Our mythology speaks of many Vyasas. Vedavyasa classified the available knowledge of Veda into Samhitas. Vyasas wrote the eighteen Puranas and established the system of teaching them through Upakhyanas or discourses. Vyasa’s last work was the Bhagavata
Vyasa is considered by all Hindus as a Chiranjivi, one who is still living and roaming throughout the world for the well-being of his devotees.
One of the Vyasas spent his life on Badri fruits only in Badrikashram and thus came to be known as Badarayan.
One dark in colour called Krishna.
One born in an island to Parasara Rishi and Matsyakanya-Satyavathi Devi was called Dvaipayana.
Yajnavalkya of Mithila stands distinguished both in the Srutis and in the Smritis. Yajnavalkya is especially known for his unsurpassed spiritual wisdom and power. He was a celebrated Srotriya and a Brahma-nishtha Guru. Once King Janaka of Videha wanted to know from which real Brahmanishtha to receive Brahma Vidya. In order to find out who was the real Brahma-nishtha, Janaka performed a huge Bahudakshina sacrifice to which all the Rishis from far and wide were invited. And he offered one thousand cows with their calves, all their horns beings decked with enormous gold. Then he proclaimed to the assembled ones, “Whosoever is the best Brahmana amongst you may drive these cows home”. None dared to get up and take away the cows as they were afraid of censure by the others. But Yajnavalkya stood up and asked his disciple Samasravas to drive the cow’s home.
The other Brahmanas got angry and said to one another, How can he declare himself to be the best among us? Thereupon several Rishis challenged Yajnavalkya with many questions on transcendental matters to all of which Yajnavalkya gave prompt reply. There was a great debate in which Yajnavalkya won over all the others. Janaka was convinced that Yajnavalkya was the best Brahma-nishtha
Yajnavalkya married two wives. One was Maitreyi and the other Katyayani. Of the two, Maitreyi was a Brahmavadini. When Yajnavalkya wished to divide his property between the two wives before starting for the fourth Ashrama of his life, Maitreyi asked whether she could become immortal through wealth. Yajnavalkya replied that there was no hope of immortality through wealth and that she would only become one among the many who were well todo on earth. On hearing this, Maitreyi requested Yajnavalkya to teach her what he considered as the best. Then Yajnavalkya elaborately described to her the sole greatness of the Absolute Self, the nature of Its existence, the way of attaining infinite knowledge and immortality etc. This immortal conversation between Yajnavalkya and Maitreyi is recorded in the Brihadaranyaka Upanishad. The central theme of the discourse is this: “All things are dear, not for their sake, but for the sake of the Self. This Self alone exists everywhere. It cannot be understood or known, for It alone is the Under stander and the Knower. Its nature cannot be said to be positively as such. It is realized through endless denials as ‘not this, not this’. The Self is self-luminous, indestructible, unthinkable”.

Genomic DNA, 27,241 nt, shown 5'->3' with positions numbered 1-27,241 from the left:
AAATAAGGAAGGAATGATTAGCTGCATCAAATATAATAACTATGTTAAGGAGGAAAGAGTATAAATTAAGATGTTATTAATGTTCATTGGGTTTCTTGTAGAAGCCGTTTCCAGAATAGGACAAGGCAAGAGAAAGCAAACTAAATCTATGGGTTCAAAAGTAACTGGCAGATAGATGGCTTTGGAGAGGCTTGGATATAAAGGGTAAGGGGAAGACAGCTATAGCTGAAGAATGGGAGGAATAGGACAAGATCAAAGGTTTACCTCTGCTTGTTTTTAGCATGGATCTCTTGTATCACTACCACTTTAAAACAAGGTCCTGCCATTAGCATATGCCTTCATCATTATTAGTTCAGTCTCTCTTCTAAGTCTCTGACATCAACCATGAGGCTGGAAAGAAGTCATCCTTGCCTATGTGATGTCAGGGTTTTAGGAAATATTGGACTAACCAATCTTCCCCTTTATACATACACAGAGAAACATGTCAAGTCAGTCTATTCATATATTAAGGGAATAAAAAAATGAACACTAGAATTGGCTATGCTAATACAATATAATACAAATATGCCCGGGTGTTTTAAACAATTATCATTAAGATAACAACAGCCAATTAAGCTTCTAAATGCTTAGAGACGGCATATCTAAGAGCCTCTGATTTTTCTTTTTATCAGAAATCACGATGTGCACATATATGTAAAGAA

The other wife Katyayani the daughter of Bharadhwaja, was of common intelligence, and through her Yajnavalkya had three sons Chandrakanta, Mahamegha and Vijaya.
The third and the fourth chapters of the Brihadaranyaka Upanishad abound with the great philosophical teachings of Yajnavalkya. Yajnavalkya was also the author of the famous Yajnavalkya Smriti. His other works are Yajnavalkya Shakha, Pratijna Sutra, Satapatha Brahmana, and Yoga-Yajnavalkya.
Dattatreya threw away all his personal possessions, even the scanty clothing he had, and became an Avadhuta. He went out preaching and teaching the truths of Vedanta. Dattatreya taught his Gita, named Avadhuta Gita. This is a most valuable book that contains the truths and secrets of Vedanta and the direct experiences of Self-realization.
The teachings and spiritual techniques that the great sage, Sanatkumara, shared with aspirants have been preserved in a variety of works, among them the Chhandogya Upanishad, the Mahabharata, Harivamsa Purana, Vamana Purana, Skanda Purana, Brahmanda Purana, and the Mahatymya Khanda of Tripura Rahasyam. The teachings, presented here in the form of a dialogue between Sanatkumara and Narada, are taken primarily from the Chhandogya Upanishad.
Friends Sage Narada was a very knowledgeable man but unhappy. It was only Sanatkumara who helped Narada find happiness. What you read is a conversation between Sanatkumara and Narada where the former gave Narada tips on how to attain happiness.
Once there was a learned yogi named Narada. In addition to his knowledge of the scriptures and spiritual disciplines, he was expert in philosophy, history, grammar, mathematics, economics, ethics, logic, mythology, astrology, astronomy, medicine, and a host of other disciplines. He had mastered sixty-four different branches of art and science.
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